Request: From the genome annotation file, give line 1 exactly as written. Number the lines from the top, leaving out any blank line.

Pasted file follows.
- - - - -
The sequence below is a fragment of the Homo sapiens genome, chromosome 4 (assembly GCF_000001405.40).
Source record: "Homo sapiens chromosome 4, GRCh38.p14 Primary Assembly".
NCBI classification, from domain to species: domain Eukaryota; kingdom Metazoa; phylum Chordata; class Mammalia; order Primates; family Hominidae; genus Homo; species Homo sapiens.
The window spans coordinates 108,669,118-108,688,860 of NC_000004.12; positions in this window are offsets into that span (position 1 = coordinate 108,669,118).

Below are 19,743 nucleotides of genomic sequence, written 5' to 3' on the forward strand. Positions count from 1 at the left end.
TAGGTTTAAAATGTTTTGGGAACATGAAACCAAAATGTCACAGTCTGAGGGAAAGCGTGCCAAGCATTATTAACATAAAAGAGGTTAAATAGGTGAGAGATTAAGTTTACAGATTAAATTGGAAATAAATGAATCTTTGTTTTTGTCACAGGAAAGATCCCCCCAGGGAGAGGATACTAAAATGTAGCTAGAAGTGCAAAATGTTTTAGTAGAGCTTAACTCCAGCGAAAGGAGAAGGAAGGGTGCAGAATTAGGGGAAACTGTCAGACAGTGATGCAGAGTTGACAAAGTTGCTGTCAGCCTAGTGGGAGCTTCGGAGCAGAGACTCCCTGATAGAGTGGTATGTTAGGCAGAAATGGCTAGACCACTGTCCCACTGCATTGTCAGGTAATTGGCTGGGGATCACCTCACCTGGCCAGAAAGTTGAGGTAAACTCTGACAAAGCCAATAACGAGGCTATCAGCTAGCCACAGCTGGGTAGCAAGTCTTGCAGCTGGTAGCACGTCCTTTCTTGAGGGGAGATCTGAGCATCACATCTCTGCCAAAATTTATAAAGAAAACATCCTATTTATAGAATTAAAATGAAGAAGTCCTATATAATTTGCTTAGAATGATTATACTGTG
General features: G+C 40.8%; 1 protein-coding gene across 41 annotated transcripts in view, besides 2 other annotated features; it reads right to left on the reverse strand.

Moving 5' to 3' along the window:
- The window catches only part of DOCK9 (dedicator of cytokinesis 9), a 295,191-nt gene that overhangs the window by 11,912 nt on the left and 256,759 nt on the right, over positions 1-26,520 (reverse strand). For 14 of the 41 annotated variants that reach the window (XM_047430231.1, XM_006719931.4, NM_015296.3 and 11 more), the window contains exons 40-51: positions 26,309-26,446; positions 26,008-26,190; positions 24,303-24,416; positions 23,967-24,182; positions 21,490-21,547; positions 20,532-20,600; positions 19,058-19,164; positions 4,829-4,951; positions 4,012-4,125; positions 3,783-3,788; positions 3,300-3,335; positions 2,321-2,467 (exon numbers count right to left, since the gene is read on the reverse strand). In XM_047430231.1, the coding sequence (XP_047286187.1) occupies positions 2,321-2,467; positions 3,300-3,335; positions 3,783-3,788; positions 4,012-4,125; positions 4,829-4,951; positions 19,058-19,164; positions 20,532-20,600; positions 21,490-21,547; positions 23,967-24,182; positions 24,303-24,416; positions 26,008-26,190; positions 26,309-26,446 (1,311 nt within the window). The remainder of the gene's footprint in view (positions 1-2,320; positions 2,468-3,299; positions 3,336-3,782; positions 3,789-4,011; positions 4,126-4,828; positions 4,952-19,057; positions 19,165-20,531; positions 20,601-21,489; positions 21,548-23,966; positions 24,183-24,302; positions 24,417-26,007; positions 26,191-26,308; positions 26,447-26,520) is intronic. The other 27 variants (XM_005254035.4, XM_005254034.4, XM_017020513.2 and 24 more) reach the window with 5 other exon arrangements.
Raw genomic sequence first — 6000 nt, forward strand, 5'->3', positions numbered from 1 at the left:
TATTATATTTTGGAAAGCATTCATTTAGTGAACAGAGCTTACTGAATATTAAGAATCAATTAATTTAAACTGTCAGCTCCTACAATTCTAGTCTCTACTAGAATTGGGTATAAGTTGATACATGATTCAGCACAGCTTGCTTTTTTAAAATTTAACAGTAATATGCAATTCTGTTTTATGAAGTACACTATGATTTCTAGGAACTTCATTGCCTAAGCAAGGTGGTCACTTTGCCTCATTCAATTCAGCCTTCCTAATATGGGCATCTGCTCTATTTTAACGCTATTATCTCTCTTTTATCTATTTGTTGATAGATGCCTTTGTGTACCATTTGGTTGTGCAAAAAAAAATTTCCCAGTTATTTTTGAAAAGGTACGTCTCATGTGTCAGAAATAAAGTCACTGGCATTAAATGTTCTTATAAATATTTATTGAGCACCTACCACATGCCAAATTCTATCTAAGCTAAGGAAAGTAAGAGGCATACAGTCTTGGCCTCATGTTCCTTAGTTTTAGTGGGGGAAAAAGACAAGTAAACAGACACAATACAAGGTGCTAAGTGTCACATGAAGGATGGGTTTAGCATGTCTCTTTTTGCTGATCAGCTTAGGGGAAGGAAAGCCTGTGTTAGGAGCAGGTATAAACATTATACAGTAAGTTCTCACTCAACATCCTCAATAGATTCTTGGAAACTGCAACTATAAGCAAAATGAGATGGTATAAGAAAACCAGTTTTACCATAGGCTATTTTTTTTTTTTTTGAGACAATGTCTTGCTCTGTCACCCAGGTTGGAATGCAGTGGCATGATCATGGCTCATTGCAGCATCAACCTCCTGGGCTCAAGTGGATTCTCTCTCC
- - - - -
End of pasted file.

The sequence below is a fragment of the Homo sapiens genome, chromosome 4 (assembly GCF_000001405.40).